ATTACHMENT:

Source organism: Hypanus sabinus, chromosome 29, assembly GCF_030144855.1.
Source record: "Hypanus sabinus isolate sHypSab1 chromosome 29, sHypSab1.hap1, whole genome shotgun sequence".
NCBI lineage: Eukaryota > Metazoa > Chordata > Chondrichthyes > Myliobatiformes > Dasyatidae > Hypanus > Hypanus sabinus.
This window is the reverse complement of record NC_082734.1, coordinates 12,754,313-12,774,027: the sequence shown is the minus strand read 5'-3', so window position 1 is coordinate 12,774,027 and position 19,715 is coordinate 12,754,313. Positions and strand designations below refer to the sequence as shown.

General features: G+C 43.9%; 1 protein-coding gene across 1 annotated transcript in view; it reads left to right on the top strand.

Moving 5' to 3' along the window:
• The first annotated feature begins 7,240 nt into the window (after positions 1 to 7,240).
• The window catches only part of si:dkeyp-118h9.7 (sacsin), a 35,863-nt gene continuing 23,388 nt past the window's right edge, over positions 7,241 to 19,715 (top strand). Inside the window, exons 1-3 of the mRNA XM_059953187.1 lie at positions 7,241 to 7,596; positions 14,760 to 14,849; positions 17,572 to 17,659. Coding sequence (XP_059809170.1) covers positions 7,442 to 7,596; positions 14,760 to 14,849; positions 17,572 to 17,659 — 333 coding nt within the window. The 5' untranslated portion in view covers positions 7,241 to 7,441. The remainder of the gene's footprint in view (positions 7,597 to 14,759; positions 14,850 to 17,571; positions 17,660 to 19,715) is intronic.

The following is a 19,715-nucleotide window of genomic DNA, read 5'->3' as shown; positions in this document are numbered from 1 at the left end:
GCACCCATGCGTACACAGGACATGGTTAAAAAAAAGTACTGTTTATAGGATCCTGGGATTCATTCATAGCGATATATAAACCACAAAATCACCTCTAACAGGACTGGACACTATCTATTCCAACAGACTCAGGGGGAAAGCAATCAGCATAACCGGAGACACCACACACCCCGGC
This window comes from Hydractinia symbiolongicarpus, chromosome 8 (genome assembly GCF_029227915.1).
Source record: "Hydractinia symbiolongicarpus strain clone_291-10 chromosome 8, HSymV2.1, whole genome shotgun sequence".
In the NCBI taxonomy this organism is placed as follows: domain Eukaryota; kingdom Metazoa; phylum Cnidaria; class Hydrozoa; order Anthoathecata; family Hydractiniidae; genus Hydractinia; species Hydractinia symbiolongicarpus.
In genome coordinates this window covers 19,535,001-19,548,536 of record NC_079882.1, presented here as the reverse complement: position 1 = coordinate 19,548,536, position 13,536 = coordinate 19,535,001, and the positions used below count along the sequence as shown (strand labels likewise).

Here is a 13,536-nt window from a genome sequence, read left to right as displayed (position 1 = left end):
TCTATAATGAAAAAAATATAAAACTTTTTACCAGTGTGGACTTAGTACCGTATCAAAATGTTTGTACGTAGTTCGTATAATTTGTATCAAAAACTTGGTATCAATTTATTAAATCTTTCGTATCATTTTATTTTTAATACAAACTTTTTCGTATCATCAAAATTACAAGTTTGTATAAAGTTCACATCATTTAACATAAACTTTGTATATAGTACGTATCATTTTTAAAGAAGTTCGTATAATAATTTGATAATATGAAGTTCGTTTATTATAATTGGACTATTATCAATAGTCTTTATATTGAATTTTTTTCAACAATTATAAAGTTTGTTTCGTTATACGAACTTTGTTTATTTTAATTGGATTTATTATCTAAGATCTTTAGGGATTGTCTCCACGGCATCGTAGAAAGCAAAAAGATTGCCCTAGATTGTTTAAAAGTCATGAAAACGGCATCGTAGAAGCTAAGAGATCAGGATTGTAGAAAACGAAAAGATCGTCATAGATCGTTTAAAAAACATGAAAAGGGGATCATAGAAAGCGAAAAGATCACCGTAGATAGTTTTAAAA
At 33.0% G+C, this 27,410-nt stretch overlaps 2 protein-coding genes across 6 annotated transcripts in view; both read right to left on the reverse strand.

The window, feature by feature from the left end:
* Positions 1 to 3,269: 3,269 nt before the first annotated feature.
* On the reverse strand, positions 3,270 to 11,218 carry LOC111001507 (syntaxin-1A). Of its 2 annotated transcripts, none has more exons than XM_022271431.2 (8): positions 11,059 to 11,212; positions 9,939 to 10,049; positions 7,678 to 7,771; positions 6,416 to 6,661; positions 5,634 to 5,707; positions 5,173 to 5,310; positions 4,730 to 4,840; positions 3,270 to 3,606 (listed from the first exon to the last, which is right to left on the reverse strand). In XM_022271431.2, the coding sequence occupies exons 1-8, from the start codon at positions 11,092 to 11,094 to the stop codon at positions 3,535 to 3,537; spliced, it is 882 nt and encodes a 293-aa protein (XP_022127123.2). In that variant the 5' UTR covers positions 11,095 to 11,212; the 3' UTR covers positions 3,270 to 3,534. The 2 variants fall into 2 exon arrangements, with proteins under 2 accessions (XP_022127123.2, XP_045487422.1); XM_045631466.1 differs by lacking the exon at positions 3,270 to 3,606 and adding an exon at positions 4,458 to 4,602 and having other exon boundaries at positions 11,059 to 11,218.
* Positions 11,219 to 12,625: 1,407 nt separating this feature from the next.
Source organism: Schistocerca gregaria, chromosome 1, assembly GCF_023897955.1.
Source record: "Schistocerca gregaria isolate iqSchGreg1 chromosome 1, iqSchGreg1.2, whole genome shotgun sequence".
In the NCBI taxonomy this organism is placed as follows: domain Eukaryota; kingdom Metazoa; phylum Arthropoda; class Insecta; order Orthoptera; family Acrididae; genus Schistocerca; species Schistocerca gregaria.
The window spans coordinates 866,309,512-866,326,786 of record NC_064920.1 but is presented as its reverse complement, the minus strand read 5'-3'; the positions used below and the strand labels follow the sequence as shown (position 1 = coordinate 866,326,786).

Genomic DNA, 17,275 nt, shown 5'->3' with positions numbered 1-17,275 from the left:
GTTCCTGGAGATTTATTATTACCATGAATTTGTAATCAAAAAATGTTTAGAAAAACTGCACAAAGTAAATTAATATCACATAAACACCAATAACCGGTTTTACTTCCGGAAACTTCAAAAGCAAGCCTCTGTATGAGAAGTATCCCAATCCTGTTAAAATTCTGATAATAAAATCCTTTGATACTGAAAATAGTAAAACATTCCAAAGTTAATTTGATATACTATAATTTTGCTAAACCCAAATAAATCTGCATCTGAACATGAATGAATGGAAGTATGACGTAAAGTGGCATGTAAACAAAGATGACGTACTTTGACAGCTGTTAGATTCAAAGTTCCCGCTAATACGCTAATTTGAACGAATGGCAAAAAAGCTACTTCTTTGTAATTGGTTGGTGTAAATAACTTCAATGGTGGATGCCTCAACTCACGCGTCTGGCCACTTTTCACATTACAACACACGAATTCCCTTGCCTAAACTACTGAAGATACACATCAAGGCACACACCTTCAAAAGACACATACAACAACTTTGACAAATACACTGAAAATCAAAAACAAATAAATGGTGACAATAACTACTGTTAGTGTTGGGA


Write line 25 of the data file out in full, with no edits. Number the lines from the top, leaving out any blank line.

The window spans coordinates 866,309,512-866,326,786 of record NC_064920.1 but is presented as its reverse complement, the minus strand read 5'-3'; the positions used below and the strand labels follow the sequence as shown (position 1 = coordinate 866,326,786).